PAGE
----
He was the Walrus, goo-goo-ga-joob

What day is this? June 18, 2017, you say? Why that can’t be! That would mean that…Holy Shit! Paul McCartney is 75? Oh, say it ain’t so!

No, it’s true. Happy Birthday and many returns, Sir Paul.

This is the man, the versatile artist and gifted songwriter, who made so much of his stock in love songs.  Where we look from the outside it appears he has lived his life with a reverence for love, not one to give his affections wantonly. As a young man he was known the world over. Those big brown eyes and boyish charm melted the hearts of girls and women everywhere. He could have had his pick of anyone, and perhaps in his bachelor days he did. I have no idea, but in spite of the great fame and adoration that might easily have swept him into ill advised romance he was instead patient and prudent in when and where he chose to make a commitment.

I was never privy to the inner workings of his marriage to Linda. I’m sure it wasn’t perfect, for no marriage ever is. By all outward appearances, though, it surely seemed to be a love that was true and enduring. They certainly seemed happy. And Paul never spared his praise for and devotion to her, in public pronouncements and in song. My Love and Maybe I’m Amazed still stand as some of the most poignant love songs of all time, both inspired by his love for Linda.

I can imagine the awful heartache and sorrow that came with her passing. This was surely a case of someone losing not just a wife, a friend and lover, but losing a part of yourself. Envy is a bitter potion, yet properly indulged if felt for what these two people had in each other.

I thought at the time that he would never remarry. I thought he would be like George Burns, enduring life for fifty years alone without his beloved Grace. Paul and Linda seemed to fit that mold, don’t you think? Still, loneliness can be a potent intoxicant. When he took up with Heather it seemed that sufficient time had passed. It was good to see that she made him happy. This good man could have given to her the same kind of devotion that he gave to Linda. A heart as large and true as his could hardly be left bereft for the rest of his days. I understand what happened to him. Maybe he did too, yet still could not resist. The Achilles Heel of the sentimental romantic.

I looked at Heather and saw something I recognized. Not in her so much as in the familiarity of the feelings involved.  Sir Paul had fallen into a trap which has snared many a man. To find your love, the soul that is your other half of being, is a rare and precious gift. I can speak with ease for my sex, admitting something that perhaps many will not. Men are easy. Where it concerns matters of the heart most of us are blind or we are fools. In the worst cases both. Some of us never find “the one”, succumbing to a life of womanizing or just dedicating ourselves exclusively to the “masculine” pursuits. Some of us stumble blind through life and trip over the one without ever knowing. Ignorance is bliss. A greater woe betide the man who misses this and realizes later what he has missed, especially if he has gone on to “settle” for someone else. A piece of advice for you ladies: don’t allow yourself to be a man’s “Plan B”. This never ends well. And let’s be honest with ourselves here, it works the same in reverse.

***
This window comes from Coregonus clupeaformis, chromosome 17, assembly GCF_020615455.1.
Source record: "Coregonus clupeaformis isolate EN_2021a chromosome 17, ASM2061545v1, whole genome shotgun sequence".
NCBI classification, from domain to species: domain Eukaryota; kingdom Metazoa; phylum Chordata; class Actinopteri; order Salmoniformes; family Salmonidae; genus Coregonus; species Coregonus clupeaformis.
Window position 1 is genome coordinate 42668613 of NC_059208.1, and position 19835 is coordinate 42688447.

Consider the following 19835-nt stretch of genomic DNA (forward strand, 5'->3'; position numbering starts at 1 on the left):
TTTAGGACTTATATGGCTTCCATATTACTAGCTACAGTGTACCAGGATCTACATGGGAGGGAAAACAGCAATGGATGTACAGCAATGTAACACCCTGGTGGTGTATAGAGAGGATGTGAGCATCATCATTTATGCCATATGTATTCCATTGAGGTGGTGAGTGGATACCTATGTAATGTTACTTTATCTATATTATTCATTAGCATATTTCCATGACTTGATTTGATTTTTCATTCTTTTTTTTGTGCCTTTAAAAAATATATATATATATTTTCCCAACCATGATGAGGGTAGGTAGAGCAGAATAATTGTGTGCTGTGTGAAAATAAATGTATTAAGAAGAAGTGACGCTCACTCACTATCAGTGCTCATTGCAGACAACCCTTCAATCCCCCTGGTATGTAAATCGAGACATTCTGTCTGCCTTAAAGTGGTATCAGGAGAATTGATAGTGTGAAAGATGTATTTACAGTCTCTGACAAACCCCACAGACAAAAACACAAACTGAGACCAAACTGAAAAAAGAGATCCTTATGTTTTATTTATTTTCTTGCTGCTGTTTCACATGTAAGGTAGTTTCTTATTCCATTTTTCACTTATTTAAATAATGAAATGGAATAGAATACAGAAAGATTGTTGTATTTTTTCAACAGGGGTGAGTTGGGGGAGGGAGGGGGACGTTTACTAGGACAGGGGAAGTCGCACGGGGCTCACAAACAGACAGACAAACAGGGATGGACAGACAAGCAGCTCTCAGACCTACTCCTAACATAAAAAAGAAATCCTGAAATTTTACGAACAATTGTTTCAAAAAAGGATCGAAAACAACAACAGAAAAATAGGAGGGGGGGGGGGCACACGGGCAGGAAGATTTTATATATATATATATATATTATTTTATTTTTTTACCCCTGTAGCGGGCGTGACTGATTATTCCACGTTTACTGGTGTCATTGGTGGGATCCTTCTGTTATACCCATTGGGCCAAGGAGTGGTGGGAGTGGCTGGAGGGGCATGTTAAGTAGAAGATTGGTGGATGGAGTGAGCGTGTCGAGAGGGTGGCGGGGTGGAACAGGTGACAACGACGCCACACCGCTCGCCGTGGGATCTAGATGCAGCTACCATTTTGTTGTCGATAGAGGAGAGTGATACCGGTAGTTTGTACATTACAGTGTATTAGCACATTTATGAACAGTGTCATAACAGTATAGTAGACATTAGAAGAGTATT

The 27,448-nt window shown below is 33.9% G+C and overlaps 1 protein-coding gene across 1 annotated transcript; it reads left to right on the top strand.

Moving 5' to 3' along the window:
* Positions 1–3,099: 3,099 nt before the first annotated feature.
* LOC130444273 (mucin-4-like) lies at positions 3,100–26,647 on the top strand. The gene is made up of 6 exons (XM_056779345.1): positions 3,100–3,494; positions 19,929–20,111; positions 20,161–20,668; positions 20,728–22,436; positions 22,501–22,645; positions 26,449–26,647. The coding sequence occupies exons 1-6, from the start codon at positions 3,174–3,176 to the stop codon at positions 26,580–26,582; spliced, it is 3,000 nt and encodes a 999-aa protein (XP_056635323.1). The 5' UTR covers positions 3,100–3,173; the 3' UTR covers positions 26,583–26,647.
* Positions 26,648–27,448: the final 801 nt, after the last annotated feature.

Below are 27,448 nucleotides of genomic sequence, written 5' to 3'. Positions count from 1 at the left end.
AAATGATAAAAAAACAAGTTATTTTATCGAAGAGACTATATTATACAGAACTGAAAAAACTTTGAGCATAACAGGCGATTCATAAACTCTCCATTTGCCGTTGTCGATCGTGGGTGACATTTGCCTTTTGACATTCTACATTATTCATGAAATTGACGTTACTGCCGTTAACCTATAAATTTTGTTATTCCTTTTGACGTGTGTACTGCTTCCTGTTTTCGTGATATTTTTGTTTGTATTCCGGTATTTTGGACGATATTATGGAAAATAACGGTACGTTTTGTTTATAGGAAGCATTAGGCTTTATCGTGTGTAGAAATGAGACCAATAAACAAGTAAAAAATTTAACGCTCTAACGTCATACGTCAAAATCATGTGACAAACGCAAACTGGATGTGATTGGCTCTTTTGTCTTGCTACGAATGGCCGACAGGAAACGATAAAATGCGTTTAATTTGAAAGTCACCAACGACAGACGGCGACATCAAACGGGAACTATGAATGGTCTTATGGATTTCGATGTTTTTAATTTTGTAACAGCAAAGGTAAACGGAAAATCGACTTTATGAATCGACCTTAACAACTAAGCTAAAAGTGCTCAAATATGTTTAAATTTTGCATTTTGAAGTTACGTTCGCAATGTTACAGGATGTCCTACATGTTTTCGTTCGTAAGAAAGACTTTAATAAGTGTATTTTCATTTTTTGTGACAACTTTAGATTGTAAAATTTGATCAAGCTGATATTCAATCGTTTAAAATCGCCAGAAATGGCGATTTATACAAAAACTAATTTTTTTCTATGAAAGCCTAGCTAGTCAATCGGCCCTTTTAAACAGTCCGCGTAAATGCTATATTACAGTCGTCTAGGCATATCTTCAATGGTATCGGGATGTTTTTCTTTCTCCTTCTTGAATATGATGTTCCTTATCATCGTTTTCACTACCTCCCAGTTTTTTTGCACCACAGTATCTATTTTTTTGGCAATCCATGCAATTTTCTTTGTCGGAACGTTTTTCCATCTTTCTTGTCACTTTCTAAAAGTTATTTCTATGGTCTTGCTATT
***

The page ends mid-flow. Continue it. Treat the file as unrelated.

Then there is the case when a man finds that one love, that person who “gets” you. The Yin to your Yang, a pairing that completes both of you. And then you lose her. You screw it up and she leaves, or she is taken from you by accident, untimely demise or unknown circumstance. It leaves a hole in you, but also a burden. For the rest of your days, consciously or unconsciously, your eyes will forever watch, your ears forever listen, your heart will ever seek a replacement. You will tell yourself that you can love her because you want so badly to believe it. It may be her eyes, the way her hair falls across her face. It may be her voice or her laugh. The inflection of voice when saying certain words. She reminds you of her. It may be something more subtle. Perhaps she emits pheromones that pair to your receptors. Whatever the case you can easily find yourself taken in this web, willing your heart to accept what the mind sees and projecting your lost love into this person. For all the similarities that may exist eventually your heart will know that it has been deceived. She is not the same.

Some men suffer this fate and make the most of it, for better or worse. Sir Paul suffered this and had to pay dearly for it.  Not the money. To a heart like that and a wealth like his the currency would be inconsequential. Its the price of betrayal dealt to his heart. Yet in spite of the whole nightmare his capacity for love remained, manifest in his music and later with a new bride, Nancy.  Now I can look at her and conclude this was not a case of equating the physical appearance to the lost love. She is a lovely and accomplished woman, still nearly twenty years his junior but wearing it quite well.

A lover needs someone to love. Women are better equipped to be alone, I think. We men simply can’t bear it; we end up killing ourselves through one means or another. I hope Sir Paul has a fab birthday and has many years of happiness to share with his new love. Thankfully for the world he has not “had enough of silly love songs”.



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